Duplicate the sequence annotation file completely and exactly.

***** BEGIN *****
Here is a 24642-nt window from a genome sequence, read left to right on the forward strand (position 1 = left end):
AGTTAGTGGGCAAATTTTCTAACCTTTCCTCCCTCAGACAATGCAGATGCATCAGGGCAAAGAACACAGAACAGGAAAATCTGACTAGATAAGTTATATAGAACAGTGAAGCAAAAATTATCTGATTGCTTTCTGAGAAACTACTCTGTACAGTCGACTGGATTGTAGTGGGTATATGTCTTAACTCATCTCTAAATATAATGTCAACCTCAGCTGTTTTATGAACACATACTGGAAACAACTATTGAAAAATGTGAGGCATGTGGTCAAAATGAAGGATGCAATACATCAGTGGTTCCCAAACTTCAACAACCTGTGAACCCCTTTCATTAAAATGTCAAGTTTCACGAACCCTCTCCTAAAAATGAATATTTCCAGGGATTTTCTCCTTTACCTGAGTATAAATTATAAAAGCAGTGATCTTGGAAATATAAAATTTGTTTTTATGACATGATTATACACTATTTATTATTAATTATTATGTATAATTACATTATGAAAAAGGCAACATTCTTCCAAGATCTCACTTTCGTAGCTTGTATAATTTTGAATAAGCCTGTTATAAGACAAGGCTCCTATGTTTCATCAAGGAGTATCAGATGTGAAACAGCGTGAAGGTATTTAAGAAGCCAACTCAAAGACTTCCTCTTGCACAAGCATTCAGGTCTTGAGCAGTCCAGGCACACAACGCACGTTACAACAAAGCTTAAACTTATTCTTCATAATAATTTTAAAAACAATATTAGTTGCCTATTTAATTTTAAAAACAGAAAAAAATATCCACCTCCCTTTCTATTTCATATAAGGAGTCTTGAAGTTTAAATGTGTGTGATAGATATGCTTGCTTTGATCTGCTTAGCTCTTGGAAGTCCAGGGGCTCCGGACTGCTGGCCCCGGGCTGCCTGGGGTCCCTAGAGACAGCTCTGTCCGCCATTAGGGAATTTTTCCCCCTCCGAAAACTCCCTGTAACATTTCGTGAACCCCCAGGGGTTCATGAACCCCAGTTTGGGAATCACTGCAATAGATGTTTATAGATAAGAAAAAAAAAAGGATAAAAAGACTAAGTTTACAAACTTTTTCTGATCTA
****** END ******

Here is a 24642-nt window from a genome sequence, read left to right on the forward strand (position 1 = left end):
AGTTAGTGGGCAAATTTTCTAACCTTTCCTCCCTCAGACAATGCAGATGCATCAGGGCAAAGAACACAGAACAGGAAAATCTGACTAGATAAGTTATATAGAACAGTGAAGCAAAAATTATCTGATTGCTTTCTGAGAAACTACTCTGTACAGTCGACTGGATTGTAGTGGGTATATGTCTTAACTCATCTCTAAATATAATGTCAACCTCAGCTGTTTTATGAACACATACTGGAAACAACTATTGAAAAATGTGAGGCATGTGGTCAAAATGAAGGATGCAATACATCAGTGGTTCCCAAACTTCAACAACCTGTGAACCCCTTTCATTAAAATGTCAAGTTTCACGAACCCTCTCCTAAAAATGAATATTTCCAGGGATTTTCTCCTTTACCTGAGTATAAATTATAAAAGCAGTGATCTTGGAAATATAAAATTTGTTTTTATGACATGATTATACACTATTTATTATTAATTATTATGTATAATTACATTATGAAAAAGGCAACATTCTTCCAAGATCTCACTTTCGTAGCTTGTATAATTTTGAATAAGCCTGTTATAAGACAAGGCTCCTATGTTTCATCAAGGAGTATCAGATGTGAAACAGCGTGAAGGTATTTAAGAAGCCAACTCAAAGACTTCCTCTTGCACAAGCATTCAGGTCTTGAGCAGTCCAGGCACACAACGCACGTTACAACAAAGCTTAAACTTATTCTTCATAATAATTTTAAAAACAATATTAGTTGCCTATTTAATTTTAAAAACAGAAAAAAATATCCACCTCCCTTTCTATTTCATATAAGGAGTCTTGAAGTTTAAATGTGTGTGATAGATATGCTTGCTTTGATCTGCTTAGCTCTTGGAAGTCCAGGGGCTCCGGACTGCTGGCCCCGGGCTGCCTGGGGTCCCTAGAGACAGCTCTGTCCGCCATTAGGGAATTTTTCCCCCTCCGAAAACTCCCTGTAACATTTCGTGAACCCCCAGGGGTTCATGAACCCCAGTTTGGGAATCACTGCAATAGATGTTTATAGATAAGAAAAAAAAAAGGATAAAAAGACTAAGTTTACAAACTTTTTCTGATCTA